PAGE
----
Gas turbine engine concept revived?
TORONTO — Yep, it’s back. Sort of.
Once upon a time, a Kenworth gas turbine-powered cabover sat forlornly in the background at the Eaton proving grounds in Marshall, Mich — evidence of a technology that once looked good but didn’t make the cut.
Reportedly, it sucked fuel like a turbo sucks air, so it was abandoned.
Recently, though, a Florida company called Turbine Truck Engines has declared plans to build what it calls a Detonation Cycle Gas Turbine (DCGT) engine for use in heavy trucks in North America and elsewhere. And they have a joint-venture agreement with a Chinese company called Beijing Royal Aerospace Facilities to develop and build it.
The joint venture is now working out the details for the design and construction of the next-generation prototype of this motor, which will use natural gas as its fuel source and will be manufactured in China. They figure they’ll have an engine built and ready to test by June, 2011.
The Florida folks say the engine can actually use any fuel that can be gasified (gasoline, diesel, propane, natural gas, hydrogen, methanol, ethanol or LPG) or a fuel mixture of some sort, yet needs little or no coolant, lube oil, filters, or pumps.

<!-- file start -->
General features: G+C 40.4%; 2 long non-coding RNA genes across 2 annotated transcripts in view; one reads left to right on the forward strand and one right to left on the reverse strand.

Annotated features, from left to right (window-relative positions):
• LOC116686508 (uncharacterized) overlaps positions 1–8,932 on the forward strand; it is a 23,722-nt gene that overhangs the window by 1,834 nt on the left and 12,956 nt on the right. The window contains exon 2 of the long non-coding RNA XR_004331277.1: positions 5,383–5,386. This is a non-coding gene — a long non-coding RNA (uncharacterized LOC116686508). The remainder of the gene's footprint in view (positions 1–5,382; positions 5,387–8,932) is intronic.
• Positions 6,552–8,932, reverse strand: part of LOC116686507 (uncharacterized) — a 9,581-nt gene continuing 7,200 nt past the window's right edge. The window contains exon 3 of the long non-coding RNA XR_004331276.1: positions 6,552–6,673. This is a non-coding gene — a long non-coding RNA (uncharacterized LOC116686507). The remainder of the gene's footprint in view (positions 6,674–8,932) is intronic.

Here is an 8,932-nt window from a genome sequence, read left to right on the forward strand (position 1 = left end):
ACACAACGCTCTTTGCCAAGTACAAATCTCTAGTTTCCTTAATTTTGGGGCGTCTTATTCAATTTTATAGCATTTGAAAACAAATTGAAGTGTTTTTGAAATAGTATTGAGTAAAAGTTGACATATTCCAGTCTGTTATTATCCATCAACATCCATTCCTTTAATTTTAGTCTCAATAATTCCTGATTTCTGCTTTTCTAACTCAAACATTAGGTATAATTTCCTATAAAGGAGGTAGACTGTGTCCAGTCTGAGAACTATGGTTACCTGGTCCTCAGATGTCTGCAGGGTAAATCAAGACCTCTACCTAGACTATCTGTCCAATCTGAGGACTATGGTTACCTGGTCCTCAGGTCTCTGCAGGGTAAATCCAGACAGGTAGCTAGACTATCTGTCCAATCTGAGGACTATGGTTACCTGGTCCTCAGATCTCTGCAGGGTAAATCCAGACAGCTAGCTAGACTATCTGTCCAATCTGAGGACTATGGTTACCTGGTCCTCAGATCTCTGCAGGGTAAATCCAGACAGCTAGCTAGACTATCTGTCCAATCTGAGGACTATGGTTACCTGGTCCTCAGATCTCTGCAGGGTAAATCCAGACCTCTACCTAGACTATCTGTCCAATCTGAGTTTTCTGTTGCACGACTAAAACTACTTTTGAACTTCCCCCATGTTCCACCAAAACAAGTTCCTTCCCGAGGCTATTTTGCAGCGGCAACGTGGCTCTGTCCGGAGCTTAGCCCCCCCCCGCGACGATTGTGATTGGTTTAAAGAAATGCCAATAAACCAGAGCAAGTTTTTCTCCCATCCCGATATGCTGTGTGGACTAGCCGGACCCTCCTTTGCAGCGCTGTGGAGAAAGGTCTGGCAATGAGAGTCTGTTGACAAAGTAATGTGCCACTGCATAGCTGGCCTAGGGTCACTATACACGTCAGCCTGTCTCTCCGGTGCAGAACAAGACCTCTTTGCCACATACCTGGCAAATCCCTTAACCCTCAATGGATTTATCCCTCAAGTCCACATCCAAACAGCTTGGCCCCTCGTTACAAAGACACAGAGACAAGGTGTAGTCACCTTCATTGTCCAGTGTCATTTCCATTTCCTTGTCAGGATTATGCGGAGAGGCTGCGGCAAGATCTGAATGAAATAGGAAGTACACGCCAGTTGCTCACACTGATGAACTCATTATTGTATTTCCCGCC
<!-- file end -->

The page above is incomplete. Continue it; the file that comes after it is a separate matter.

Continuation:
"Its unique, lightweight turbine design has few moving parts, significantly reducing maintenance costs. The innovative cyclic detonation process produces a near-complete combustion of fuel-oxidizer mixtures, resulting in greater fuel economy and fewer harmful exhaust emissions," says TTE.
Here’s the company’s explanation of the power-making process:
"A DCGT engine includes a turbine rotor contained within a housing. Exhaust ports of respective valveless combustion chambers located on opposite sides of the rotor direct combustion gasses towards the turbine, which operates in similar fashion to a Pelton water wheel."
[A Pelton wheel, simply enough, is a turbine that harnesses the momentum of rushing water rather than its weight. It’s the most efficient water turbine as a result.]
"Turbine blades are positively displaced through a blade race (tangentially to the turbine shaft) by kinetic impact and expansion of gases exiting from the combustion chambers via nozzles, rather than pistons, axial flow, or radial inflow expanders.
"The combustion chambers are connected by a valveless manifold fed with fuel and oxidizer.
"When combustible gases are detonated by an igniter in one of the combustion chambers, the back pressure from the detonation shuts off the fuel and oxidizer flow to that chamber and redirects the fuel and oxidizer to the opposite chamber, where detonation occurs. The process repeats cyclically. Power is taken off the rotor shaft mechanically or electrically."
More power to them, if you’ll pardon the expression.
— Rolf Lockwood
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